Task Force Narrows Baby Aspirin Guidelines

Once commonly recommended by doctors for patients at high risk for heart disease and stroke, growing evidence shows that low-dose or baby aspirin may pose serious side effect risks that outweigh its benefits.  The new draft guidelines by the US Preventative Services Task Force want to discourage adults over the age of 60 from starting a low-dose aspirin regime, citing concerns over the risk for bleeding. 

According to a recent New York Times report, people who are already taking baby aspirin as recommended by their doctor should discuss with them the benefits of continuing using the mild analgesic to prevent heart disease and stroke. 

Although aspirin helps prevent blood clots that can block arteries from forming, daily dosing can lead to an increased risk for bleeding in the digestive tract and the brain.  The risk for these serious side effects increases with age.  But those already taking low-dose aspirin, especially people who have already had a heart attack or stroke, should not stop taking it without first talking to their prescribing doctor. The new task force guidelines have not received final approval which is expected after November 8.  Until then the panel will accept public comments on its recommendations.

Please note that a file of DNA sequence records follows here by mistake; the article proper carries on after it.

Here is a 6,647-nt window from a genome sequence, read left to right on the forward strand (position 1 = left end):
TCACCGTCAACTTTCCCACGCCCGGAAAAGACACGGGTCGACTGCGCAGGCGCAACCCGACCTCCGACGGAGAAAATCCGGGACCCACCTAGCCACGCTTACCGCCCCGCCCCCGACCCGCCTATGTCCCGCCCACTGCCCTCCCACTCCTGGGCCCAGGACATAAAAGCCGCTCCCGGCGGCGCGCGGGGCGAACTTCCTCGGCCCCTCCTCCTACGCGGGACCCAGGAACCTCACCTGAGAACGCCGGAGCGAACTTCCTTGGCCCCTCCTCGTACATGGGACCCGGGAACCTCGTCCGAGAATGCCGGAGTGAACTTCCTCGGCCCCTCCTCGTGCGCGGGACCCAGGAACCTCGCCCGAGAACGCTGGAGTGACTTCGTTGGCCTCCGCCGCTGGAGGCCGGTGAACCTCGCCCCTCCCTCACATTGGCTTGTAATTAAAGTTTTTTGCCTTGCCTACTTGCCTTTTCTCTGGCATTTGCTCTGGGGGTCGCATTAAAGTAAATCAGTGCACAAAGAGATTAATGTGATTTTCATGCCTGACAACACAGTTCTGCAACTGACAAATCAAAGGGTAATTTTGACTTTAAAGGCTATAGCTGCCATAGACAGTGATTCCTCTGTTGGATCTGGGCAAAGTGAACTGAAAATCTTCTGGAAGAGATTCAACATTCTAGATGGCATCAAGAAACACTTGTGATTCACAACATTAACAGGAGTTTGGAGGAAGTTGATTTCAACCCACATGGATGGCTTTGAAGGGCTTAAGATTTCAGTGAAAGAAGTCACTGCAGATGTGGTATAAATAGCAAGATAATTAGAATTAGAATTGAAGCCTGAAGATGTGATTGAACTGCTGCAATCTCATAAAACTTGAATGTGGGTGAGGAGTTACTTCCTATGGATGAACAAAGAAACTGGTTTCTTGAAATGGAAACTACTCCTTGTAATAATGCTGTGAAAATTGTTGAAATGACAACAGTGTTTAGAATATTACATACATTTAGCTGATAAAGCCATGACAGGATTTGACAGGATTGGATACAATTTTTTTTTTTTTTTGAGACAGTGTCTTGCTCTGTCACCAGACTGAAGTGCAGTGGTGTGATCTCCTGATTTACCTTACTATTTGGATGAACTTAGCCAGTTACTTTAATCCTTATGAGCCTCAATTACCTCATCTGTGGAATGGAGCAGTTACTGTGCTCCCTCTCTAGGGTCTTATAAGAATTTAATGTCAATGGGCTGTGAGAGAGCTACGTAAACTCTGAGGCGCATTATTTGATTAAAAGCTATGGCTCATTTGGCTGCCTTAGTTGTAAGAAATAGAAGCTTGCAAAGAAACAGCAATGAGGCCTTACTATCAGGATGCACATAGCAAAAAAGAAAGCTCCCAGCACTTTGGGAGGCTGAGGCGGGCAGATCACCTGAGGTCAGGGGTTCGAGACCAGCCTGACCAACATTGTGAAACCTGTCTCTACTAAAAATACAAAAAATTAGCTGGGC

The American College of Cardiology and the American Heart Association jointly amended their recommendations two years ago concerning the prescribing of low-dose aspirin.  The organizations recommend baby aspirin be prescribed only for certain people between the ages of 40 and 70.   High-risk adults in their 40s and 50s should talk with their doctor about whether the benefits of a daily aspirin regime outweigh the risks.  Older adults also can help prevent heart attack and stroke by controlling risk factors like high blood pressure and high cholesterol.  The Oldish previously brought this information to our readers in 2019.

The task force report also reverses its endorsement of taking aspirin to help prevent colorectal cancer – a leading cause of cancer deaths in the US.   Conflicting studies question whether the risk for bleeding is greater than the benefit seen in clinical trials in which aspirin inhibits the growth of polyps in the colon, reducing the chances they will develop into a cancer.